Great Leaders are Just Like Great Parents According to Daniel Pink
While I do not have any blood relatives as members of my firm making it a more traditional family business, I have always known that my intention for my business was to have it be more than just a company. That’s why best-selling author Daniel Pink’s words resonated so strongly with me during his keynote address at this year’s Vistage International Member and Chair conference in Dallas. As Daniel shared with the nearly 1,100 business owners and chief executives in the room, it’s time to stop saying our companies are like families. They are families!
Pink likened the employment experience to a father giving his daughter away at a wedding. In that moment, that father literally entrusts the future care of his daughter to her new life partner. Similarly, parents do this same thing with their children by entrusting us as leaders to care for and protect their children as long as they are with us.
Maybe this is why the Enron or more recent corporate catastrophes have been so devastating to the human spirit. It’s not the financial meltdown they cause per se. It’s the despicably offensive focus on money and personal gain first rather than care for other people – care for our children – that these egregious leaders demonstrated to the world.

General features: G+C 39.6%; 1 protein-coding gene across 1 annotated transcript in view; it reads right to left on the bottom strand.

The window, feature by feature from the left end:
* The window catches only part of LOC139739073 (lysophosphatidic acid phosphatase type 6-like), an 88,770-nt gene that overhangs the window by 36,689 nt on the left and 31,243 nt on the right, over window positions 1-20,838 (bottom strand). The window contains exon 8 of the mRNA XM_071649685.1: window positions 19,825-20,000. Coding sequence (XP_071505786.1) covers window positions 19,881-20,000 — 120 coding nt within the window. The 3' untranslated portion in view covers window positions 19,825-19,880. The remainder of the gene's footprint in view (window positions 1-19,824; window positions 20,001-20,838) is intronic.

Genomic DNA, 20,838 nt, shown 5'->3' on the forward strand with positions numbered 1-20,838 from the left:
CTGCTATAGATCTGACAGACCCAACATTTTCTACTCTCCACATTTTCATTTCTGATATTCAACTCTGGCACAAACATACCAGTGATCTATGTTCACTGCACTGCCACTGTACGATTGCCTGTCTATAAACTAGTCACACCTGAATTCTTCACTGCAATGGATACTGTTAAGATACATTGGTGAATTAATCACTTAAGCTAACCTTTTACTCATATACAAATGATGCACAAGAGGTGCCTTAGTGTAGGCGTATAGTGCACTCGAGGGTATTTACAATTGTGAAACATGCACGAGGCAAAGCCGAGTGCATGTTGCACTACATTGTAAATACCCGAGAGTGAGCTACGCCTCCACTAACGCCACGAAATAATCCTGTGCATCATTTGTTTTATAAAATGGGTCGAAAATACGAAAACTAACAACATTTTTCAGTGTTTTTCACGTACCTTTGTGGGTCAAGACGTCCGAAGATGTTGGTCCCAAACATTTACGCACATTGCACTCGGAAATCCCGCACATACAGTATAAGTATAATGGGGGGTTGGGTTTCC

It’s not supposed to be about money and profits. Well, at least not to the detriment of our employees, of our family members. Every business leader – willingly or not – assumes this universal responsibility for other human beings as he or she rises up the ranks. It’s about giving our time and energy to those under our care, not about making more money in spite of them.
I’m proud and honored to share that I have learned this first-hand over the last two years. That’s how long I have been privileged and fortunate enough to have my assistant Jessica steadfastly at my side. She plays such a vital role on our team that we literally call her “Director of Everything Else”. More than that though, whenever the going gets tough for me and I experience those “woe is me moments” as I call them, my mantra and rally cry is, “Do it for Gage!”
You see, Gage is Jessica’s four-year-old son, and as such I consider him to be my extended son. In line with this extended family relationship then, it’s my job to do whatever I can to take care of Jessica so she can keep taking care of him. And for anyone who thinks this is silly, I invite you to consider the tremendous impact my actions and attitudes towards Jessica and Gage have on her performance at work. I’m confident that she is much more productive – and therefore I am much more productive – because of this familial connection we share. It clearly makes a difference in her undying dedication to the company and tireless support for me, and in the end we will both make much more money and in a much more sustainable way than anybody who used to work at Enron or Merrill Lynch or AIG.